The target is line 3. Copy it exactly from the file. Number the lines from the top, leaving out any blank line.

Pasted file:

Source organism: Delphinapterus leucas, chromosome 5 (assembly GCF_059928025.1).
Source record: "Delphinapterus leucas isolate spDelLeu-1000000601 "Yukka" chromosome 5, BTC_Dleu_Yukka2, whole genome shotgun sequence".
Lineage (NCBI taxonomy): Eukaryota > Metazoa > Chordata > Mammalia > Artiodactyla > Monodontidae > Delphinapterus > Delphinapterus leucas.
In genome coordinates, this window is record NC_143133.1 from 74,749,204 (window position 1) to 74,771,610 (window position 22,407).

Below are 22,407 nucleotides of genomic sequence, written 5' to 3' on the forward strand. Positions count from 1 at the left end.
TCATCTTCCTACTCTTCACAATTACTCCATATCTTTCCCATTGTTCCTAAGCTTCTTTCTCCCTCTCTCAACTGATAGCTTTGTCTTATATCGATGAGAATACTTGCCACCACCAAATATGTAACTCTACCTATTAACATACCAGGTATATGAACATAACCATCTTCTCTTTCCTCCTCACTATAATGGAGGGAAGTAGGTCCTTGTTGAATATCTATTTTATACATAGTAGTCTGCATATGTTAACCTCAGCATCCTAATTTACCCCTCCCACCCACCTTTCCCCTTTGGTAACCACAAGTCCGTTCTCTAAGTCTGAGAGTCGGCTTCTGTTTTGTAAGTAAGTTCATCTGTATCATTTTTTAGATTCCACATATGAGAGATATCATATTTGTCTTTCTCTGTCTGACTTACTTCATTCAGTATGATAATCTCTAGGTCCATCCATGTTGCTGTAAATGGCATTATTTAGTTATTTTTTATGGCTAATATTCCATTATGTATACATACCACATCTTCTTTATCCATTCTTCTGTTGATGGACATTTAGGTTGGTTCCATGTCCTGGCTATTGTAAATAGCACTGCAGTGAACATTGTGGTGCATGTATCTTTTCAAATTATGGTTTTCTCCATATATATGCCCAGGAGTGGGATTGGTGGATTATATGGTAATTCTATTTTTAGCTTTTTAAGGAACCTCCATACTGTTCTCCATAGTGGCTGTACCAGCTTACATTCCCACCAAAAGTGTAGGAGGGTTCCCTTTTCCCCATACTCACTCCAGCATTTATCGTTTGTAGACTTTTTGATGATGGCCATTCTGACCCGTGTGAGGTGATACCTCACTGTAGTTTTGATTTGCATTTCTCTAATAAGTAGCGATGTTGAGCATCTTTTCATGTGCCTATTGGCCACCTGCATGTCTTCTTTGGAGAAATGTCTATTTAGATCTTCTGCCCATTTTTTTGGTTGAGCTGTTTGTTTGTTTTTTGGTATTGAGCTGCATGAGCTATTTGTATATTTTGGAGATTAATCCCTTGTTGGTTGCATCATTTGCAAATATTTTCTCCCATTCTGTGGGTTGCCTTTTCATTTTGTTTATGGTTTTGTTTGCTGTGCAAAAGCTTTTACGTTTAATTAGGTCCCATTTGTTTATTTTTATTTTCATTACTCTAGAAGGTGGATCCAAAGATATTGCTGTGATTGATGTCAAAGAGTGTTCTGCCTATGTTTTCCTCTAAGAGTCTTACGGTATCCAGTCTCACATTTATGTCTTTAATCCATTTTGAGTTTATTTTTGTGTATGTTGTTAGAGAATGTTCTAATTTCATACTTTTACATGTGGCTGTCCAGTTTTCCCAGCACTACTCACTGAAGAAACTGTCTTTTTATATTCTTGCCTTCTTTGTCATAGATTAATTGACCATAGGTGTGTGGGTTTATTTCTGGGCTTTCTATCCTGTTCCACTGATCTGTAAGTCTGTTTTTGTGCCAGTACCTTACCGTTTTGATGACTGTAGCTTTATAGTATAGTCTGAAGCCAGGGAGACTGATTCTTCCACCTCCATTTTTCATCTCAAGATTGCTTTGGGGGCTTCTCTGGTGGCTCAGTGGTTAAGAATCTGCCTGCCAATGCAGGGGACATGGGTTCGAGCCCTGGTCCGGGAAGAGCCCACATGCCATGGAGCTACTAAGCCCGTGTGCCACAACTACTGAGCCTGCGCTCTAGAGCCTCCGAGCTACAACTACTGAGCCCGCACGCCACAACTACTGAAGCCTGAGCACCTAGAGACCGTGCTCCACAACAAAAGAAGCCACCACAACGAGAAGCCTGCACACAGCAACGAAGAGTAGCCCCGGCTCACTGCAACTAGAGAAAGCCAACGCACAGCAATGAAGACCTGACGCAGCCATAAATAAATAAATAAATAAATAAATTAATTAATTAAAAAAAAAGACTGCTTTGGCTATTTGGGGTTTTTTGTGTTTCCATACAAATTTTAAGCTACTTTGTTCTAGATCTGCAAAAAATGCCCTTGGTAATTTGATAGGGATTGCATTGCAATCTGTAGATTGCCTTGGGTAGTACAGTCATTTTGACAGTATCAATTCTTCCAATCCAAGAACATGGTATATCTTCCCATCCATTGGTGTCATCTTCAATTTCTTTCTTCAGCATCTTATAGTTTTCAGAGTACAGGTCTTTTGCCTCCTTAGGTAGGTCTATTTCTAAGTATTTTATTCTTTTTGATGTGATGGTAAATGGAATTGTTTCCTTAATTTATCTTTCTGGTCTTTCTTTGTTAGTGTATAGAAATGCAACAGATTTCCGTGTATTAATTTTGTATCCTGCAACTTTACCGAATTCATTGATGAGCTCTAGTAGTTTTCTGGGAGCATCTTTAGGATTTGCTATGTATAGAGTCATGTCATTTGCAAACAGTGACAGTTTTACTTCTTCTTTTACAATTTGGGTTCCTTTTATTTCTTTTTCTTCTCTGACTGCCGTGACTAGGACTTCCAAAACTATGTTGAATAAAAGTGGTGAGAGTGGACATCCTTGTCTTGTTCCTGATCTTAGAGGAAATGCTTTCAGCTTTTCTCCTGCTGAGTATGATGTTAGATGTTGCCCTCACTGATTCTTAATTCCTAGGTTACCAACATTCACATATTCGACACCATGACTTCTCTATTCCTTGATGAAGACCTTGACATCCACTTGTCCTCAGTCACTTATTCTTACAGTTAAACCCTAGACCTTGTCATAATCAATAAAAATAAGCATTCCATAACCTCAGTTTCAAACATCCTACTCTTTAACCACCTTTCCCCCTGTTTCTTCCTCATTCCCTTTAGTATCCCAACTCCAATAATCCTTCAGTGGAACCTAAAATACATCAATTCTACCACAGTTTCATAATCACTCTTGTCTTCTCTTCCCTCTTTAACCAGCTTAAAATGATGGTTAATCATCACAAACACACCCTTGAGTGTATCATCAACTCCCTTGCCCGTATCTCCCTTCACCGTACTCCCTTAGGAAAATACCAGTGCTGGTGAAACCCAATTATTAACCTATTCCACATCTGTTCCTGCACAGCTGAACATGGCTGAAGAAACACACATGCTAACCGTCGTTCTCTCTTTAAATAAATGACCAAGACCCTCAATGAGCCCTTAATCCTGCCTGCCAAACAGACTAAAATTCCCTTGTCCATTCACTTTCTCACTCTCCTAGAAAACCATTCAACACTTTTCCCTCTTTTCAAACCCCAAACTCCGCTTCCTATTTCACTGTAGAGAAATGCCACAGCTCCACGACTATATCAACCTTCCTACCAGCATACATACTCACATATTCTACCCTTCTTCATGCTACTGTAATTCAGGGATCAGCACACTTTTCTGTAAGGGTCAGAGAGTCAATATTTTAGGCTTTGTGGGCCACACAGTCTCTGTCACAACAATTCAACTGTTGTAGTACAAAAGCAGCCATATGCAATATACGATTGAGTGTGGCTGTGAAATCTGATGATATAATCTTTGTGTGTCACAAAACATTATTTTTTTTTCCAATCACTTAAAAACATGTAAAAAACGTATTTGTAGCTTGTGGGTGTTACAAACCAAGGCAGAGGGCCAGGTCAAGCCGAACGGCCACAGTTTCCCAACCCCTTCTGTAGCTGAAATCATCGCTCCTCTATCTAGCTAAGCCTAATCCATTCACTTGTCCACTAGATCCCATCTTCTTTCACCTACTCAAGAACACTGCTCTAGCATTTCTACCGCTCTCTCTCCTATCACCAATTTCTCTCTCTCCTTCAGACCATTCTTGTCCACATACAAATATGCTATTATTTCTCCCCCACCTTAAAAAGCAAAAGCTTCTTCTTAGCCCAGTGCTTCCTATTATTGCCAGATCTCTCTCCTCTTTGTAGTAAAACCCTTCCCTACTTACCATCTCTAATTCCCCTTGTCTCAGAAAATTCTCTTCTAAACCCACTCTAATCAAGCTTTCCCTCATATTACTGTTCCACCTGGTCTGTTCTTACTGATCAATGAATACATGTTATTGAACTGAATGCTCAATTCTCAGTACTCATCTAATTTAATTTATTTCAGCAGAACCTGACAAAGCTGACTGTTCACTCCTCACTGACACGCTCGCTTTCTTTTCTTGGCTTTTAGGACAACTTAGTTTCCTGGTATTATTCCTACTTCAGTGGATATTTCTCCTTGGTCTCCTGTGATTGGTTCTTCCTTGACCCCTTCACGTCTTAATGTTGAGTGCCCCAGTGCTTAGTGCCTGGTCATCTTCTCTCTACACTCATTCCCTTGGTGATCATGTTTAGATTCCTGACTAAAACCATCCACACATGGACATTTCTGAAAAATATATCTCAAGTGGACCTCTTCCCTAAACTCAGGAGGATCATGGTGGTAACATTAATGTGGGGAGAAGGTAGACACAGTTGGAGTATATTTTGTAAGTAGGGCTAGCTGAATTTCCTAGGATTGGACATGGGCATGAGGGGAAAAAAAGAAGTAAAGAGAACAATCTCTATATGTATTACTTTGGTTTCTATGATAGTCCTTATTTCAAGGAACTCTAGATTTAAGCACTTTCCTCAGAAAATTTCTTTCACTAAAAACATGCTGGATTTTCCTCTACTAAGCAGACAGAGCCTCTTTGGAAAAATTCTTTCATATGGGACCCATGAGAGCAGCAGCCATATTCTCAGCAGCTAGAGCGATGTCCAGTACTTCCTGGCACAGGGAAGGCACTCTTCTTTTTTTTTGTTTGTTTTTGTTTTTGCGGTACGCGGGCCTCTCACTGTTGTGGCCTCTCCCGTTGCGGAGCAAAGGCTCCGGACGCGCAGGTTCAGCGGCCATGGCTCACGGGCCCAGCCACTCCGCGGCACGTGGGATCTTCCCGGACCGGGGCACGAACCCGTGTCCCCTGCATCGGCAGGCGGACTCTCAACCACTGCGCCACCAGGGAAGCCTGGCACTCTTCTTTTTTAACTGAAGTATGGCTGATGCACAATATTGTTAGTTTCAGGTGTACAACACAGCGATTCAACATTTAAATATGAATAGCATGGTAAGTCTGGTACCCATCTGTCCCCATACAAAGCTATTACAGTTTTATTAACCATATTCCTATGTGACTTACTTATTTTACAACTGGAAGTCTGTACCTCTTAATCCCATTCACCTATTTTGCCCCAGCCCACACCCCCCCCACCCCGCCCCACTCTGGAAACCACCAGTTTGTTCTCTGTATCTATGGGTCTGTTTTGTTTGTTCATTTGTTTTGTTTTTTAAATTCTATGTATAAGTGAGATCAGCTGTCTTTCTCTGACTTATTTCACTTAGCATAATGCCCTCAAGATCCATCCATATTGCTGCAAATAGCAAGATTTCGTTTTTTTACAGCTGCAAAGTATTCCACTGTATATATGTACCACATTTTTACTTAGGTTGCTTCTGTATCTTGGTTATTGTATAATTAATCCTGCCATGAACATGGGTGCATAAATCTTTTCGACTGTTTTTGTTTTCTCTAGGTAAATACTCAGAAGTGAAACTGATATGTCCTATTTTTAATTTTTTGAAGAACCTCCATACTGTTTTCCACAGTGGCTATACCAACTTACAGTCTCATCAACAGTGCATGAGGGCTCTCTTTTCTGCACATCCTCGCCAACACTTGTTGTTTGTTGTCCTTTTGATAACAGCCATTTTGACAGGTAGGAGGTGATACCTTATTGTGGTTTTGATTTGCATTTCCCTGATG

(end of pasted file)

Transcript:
Lineage (NCBI taxonomy): Eukaryota > Metazoa > Chordata > Mammalia > Artiodactyla > Monodontidae > Delphinapterus > Delphinapterus leucas.